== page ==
Deserving to be the centerpiece of any Shabbat table. 

P.s. to answer your question... That is a perfect crumb. Challah, being an enriched dough, has more of a cakey crumb. One wouldn't see a very open crumb like many of the sourdough we see. 

Poppy seeds are traditional on Challah but so are sesame seeds. I like both but sesame seeds adds extra flavour too. 

DesigningWoman's picture
DesigningWoman

Very kind of you to say so. I wasn't looking for open crumb, but maybe something a little more shreddy? But if you say this is good, I'm not gonna argue. 

I did, for one mad moment, consider tossing sesame seeds into the dough. Will give it a shot next time. I love their taste too.

What's on your weekend agenda? 

hreik's picture
hreik

Really delicious.

Your 5 questions / partly answered

1.  Perhaps the OJ got you in trouble....  if you really wanna call those trouble.  I don't

2. Pretty sure they could've been refrigerated overnight

3. They do not look overbaked

4. Challah should not have a more open crumb.  The crumb of a nice challah is almost like Hokkaido milk bread, but not quite.  It's due to the egg and oil (in challah), milk, (egg) and fat in Hokkaido w tangzhong.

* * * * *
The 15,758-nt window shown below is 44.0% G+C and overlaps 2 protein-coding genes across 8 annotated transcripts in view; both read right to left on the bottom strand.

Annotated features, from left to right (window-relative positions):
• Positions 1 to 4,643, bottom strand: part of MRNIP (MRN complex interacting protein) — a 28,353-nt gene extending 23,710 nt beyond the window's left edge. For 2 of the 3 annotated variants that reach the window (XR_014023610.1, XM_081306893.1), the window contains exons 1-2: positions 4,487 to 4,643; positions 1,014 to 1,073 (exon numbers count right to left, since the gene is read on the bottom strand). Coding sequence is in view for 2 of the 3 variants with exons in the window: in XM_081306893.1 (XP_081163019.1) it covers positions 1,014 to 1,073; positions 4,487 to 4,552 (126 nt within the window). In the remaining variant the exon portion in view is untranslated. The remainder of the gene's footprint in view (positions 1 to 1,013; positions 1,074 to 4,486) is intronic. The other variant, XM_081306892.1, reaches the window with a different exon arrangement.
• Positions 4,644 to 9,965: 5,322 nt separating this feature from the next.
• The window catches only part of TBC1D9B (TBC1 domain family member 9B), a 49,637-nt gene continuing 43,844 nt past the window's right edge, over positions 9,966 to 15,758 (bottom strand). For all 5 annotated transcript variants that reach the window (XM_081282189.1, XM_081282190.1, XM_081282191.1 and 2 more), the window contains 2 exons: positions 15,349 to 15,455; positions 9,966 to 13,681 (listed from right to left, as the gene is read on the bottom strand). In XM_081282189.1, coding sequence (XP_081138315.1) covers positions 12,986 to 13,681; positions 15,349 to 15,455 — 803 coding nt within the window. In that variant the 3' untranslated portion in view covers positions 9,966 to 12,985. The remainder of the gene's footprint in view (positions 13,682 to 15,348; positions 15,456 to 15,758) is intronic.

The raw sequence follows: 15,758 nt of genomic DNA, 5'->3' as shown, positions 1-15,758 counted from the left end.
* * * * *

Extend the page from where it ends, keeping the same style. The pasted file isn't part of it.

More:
5. Cannot answer.  I would think a lean bread would be less friendly to being braided, b/c there's no enriched softness and to braid you really have to degas a bit......  Just my 2 cents.

DesigningWoman's picture
DesigningWoman

for the kind feedback.

1. I think, for the fright that I gave myself, the orange juice doesn't really come through enough to warrant an hour of slap and folds. Maybe next time double up on the zest and skip the juice. I also saw something in a shop that looked interesting: powdered orange zest?

4. That is exactly the comparison I was groping for; I was wrong to talk about open crumb -- it's that milk-bread looking crumb that my mind's eye remembers. So this crumb is from all the slapping and folding?

5. Yes, I suspect you're right. I would imagine it would need at least some oil to make it workable. 

Fiddle dee-dee. I'm gonna give it another shot soon 😊.

Thanks for the two cents, worth their weight in gold!

DesigningWoman's picture
DesigningWoman

The first link is interesting because I was also wondering if I could use part whole wheat; it would seem that I can try. Six eggs does sound like a bit of a cholesterol bomb though!

The second link is the recipe I tried. See where it says that dough should be kneaded for no more than 10 minutes? Ha!

Thanks again -- now go to bed!

Carole